When dealing with images that contain different scene elements, applying a uniform sharpening adjustment might not be appropriate. For a portrait such as this one, for example, it is not advisable to sharpen everything, because sharpening can accentuate the appearance of blemishes and wrinkles.
The following technique can be used with any type of sharpening, but we are going to apply a high-pass sharpening filter selectively to the model’s eyes, mouth and jewellery. For the sake of simplicity we are using the Erase tool here, but more confident readers might consider using the Quick Mask tool found in Photoshop and similar programs.
Selective sharpening step 1
After making any necessary colour and tonal adjustments, and performing any spotting or cloning that is required, duplicate the background layer (Layer>Duplicate Layer) and name it if you like.
We’ve called ours ‘Sharp’. Now set the blending mode in the Layers palette to Overlay.
Click on the new layer if it isn’t already selected, then go to Filter>Other>High Pass.
A window will open showing a greyscale version of the image with only the edges visible.
Don’t worry too much about the best Radius value to enter, the effect can be fine-tuned later.
As a guide, between 1 and 3 pixels works well, and you shouldn’t exceed a Radius of 10 pixels. Click OK.
Selective sharpening step 3
With the Sharp layer selected, use the Erase tool (E) to erase the parts of the image that you don’t want to be sharpened. If you like, you can adjust the Radius and opacity of the Erase tool to ensure smooth edges to the areas that are being ‘painted out’. This can be laborious, but clicking the eye icon on the background layer makes it invisible, so you can see what you’re doing more clearly. When you’ve finished, adjust the opacity of the sharpened layer if necessary, then flatten the image (Layers>Flatten Image) and save.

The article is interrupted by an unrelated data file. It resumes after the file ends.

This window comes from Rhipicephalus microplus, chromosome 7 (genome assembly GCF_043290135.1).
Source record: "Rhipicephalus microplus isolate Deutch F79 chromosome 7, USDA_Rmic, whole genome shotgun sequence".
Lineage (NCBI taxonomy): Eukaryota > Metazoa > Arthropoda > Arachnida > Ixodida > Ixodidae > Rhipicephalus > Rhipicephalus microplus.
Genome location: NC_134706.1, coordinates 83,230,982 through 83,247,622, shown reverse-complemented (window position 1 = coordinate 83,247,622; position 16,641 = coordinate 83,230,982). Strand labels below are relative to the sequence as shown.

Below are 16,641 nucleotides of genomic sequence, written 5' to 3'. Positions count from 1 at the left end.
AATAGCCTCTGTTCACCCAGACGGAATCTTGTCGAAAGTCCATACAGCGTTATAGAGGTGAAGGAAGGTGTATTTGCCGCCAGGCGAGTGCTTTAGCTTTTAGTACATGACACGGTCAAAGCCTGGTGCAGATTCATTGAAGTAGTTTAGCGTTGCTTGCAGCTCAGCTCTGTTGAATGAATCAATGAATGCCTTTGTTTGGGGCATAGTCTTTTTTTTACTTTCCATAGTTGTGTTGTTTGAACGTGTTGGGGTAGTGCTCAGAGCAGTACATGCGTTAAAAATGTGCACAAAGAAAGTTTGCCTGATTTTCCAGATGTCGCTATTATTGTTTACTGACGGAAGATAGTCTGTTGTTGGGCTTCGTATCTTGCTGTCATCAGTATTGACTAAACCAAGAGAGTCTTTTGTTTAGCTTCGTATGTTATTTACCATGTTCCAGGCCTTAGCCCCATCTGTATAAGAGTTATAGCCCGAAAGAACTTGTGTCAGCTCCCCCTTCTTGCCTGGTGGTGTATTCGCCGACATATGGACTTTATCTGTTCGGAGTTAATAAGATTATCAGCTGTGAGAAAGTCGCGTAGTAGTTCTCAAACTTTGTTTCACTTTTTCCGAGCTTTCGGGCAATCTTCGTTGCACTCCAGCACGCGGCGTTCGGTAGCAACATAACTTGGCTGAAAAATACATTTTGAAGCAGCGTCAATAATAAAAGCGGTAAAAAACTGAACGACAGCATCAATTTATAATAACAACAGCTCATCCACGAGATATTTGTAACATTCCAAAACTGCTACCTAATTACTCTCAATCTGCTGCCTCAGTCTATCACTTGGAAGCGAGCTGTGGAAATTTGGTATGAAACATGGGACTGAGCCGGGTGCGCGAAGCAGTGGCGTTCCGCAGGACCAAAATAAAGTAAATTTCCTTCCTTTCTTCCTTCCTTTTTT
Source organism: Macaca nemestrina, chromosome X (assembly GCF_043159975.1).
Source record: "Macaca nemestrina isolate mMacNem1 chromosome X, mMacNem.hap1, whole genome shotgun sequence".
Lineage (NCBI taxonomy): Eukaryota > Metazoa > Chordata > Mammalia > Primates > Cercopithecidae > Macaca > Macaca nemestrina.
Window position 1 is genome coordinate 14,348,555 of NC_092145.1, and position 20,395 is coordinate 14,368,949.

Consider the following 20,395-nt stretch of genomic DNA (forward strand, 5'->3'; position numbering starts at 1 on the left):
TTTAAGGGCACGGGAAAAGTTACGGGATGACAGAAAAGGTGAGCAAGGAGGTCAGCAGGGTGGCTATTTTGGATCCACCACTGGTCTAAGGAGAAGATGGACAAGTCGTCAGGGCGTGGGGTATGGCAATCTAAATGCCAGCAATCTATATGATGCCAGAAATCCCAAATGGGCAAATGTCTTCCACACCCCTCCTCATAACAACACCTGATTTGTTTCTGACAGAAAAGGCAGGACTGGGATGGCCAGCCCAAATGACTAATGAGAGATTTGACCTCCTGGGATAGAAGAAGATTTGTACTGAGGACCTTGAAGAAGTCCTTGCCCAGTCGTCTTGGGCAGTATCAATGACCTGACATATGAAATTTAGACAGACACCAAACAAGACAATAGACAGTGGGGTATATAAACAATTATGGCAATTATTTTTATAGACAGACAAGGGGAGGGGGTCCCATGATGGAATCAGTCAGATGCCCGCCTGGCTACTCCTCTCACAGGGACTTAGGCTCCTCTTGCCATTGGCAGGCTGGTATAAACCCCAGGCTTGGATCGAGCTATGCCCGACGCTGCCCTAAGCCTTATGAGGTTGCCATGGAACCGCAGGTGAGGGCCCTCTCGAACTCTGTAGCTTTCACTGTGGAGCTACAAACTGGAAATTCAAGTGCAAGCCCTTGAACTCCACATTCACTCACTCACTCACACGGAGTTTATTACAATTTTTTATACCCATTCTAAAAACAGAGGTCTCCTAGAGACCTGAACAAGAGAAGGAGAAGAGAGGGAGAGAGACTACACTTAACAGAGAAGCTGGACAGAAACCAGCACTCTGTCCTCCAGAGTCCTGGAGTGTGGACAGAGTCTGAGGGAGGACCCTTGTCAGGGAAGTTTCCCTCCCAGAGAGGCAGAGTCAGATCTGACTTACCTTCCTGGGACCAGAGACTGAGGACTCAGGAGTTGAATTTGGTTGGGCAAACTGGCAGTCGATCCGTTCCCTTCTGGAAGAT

Selective sharpening step – Top tip
Remember that your computer screen is a relatively coarse display surface. If you intend to make a large print, you should sharpen your image a little more than appears necessary on screen when the image is viewed at 100%.
Sharpening noisy images
In the previous article on sharpening, we said that sometimes it is best not to sharpen noisy images in case the noise is accentuated to the detriment of image quality. This is true for uniform sharpening, but it is possible to get good results by selectively sharpening only the green channel. As there are twice as many photodiodes sensitive to green light on a camera’s sensor than those that are sensitive to red or blue, there is always more data in this channel, and it is much ‘cleaner’ than the other two, with considerably less noise. This makes it ideal for sharpening.
Sharpening noisy image step 1
The first thing to do is to reduce the noise in the image as much as possible. For this shot, I used a colour blurring technique. I made a duplicate layer, blurred it by 5 pixels using the Gaussian Blur filter, and blended the layer to Colour before flattening the image.
After performing noise reduction and any other adjustments, go to the Channels display (Window>Channels) and select the green channel.
The image will switch into black & white.
If you’re curious, take a look at the other two channels, and notice how much blotchier they are than the green channel.
That’s why we don’t want to sharpen those layers.
Apply a medium USM pass (Filter>Sharpen>Unsharp Mask) of 300%, Radius 0.8, Threshold 3.
Then return to the Channels box and click RGB.
Combined with the other channels, the image should now be crisper, but not too noisy.
Sharpening noisy image – Top tip
Another good way of sharpening noisy images is to switch to LAB colour mode (Image>Mode>LAB Colour) and sharpen the Lightness channel.
When you’ve finished, just switch the image back into RGB mode.